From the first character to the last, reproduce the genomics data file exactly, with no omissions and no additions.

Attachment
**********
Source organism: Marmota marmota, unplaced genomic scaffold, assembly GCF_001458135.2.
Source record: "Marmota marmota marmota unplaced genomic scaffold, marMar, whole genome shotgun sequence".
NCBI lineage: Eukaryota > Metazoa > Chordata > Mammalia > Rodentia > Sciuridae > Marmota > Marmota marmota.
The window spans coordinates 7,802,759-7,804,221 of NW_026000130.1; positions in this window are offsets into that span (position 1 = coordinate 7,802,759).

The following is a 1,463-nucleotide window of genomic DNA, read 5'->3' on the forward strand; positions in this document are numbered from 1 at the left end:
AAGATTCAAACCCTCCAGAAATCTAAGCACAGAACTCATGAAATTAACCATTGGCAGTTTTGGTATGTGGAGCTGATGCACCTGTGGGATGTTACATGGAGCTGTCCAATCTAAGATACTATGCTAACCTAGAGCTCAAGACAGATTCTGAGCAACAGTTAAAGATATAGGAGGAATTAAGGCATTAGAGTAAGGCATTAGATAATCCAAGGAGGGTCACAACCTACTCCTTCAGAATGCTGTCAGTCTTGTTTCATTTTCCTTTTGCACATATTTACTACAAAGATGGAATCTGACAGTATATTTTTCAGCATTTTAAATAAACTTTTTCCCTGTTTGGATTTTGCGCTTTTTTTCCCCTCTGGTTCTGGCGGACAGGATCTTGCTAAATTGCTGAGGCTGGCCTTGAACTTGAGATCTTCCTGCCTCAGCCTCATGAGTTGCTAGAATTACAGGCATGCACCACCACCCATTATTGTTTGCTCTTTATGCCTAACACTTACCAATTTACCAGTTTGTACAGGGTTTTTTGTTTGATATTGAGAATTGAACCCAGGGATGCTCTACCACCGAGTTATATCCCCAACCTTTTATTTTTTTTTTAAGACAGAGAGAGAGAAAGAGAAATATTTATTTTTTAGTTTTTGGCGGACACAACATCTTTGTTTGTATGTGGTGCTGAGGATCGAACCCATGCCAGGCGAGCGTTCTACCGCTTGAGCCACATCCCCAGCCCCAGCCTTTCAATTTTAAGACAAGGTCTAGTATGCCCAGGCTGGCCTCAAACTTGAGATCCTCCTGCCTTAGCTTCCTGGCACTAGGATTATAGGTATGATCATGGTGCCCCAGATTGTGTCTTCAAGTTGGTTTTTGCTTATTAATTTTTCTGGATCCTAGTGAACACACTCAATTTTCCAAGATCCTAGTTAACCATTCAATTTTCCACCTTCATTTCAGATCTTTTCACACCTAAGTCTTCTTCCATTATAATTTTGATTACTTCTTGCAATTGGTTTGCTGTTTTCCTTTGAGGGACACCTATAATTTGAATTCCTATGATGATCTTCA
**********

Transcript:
Source organism: Marmota marmota, unplaced genomic scaffold, assembly GCF_001458135.2.
Source record: "Marmota marmota marmota unplaced genomic scaffold, marMar, whole genome shotgun sequence".
NCBI lineage: Eukaryota > Metazoa > Chordata > Mammalia > Rodentia > Sciuridae > Marmota > Marmota marmota.
The window spans coordinates 7,802,759-7,804,221 of NW_026000130.1; positions in this window are offsets into that span (position 1 = coordinate 7,802,759).

The following is a 1,463-nucleotide window of genomic DNA, read 5'->3' on the forward strand; positions in this document are numbered from 1 at the left end:
AAGATTCAAACCCTCCAGAAATCTAAGCACAGAACTCATGAAATTAACCATTGGCAGTTTTGGTATGTGGAGCTGATGCACCTGTGGGATGTTACATGGAGCTGTCCAATCTAAGATACTATGCTAACCTAGAGCTCAAGACAGATTCTGAGCAACAGTTAAAGATATAGGAGGAATTAAGGCATTAGAGTAAGGCATTAGATAATCCAAGGAGGGTCACAACCTACTCCTTCAGAATGCTGTCAGTCTTGTTTCATTTTCCTTTTGCACATATTTACTACAAAGATGGAATCTGACAGTATATTTTTCAGCATTTTAAATAAACTTTTTCCCTGTTTGGATTTTGCGCTTTTTTTCCCCTCTGGTTCTGGCGGACAGGATCTTGCTAAATTGCTGAGGCTGGCCTTGAACTTGAGATCTTCCTGCCTCAGCCTCATGAGTTGCTAGAATTACAGGCATGCACCACCACCCATTATTGTTTGCTCTTTATGCCTAACACTTACCAATTTACCAGTTTGTACAGGGTTTTTTGTTTGATATTGAGAATTGAACCCAGGGATGCTCTACCACCGAGTTATATCCCCAACCTTTTATTTTTTTTTTAAGACAGAGAGAGAGAAAGAGAAATATTTATTTTTTAGTTTTTGGCGGACACAACATCTTTGTTTGTATGTGGTGCTGAGGATCGAACCCATGCCAGGCGAGCGTTCTACCGCTTGAGCCACATCCCCAGCCCCAGCCTTTCAATTTTAAGACAAGGTCTAGTATGCCCAGGCTGGCCTCAAACTTGAGATCCTCCTGCCTTAGCTTCCTGGCACTAGGATTATAGGTATGATCATGGTGCCCCAGATTGTGTCTTCAAGTTGGTTTTTGCTTATTAATTTTTCTGGATCCTAGTGAACACACTCAATTTTCCAAGATCCTAGTTAACCATTCAATTTTCCACCTTCATTTCAGATCTTTTCACACCTAAGTCTTCTTCCATTATAATTTTGATTACTTCTTGCAATTGGTTTGCTGTTTTCCTTTGAGGGACACCTATAATTTGAATTCCTATGATGATCTTCA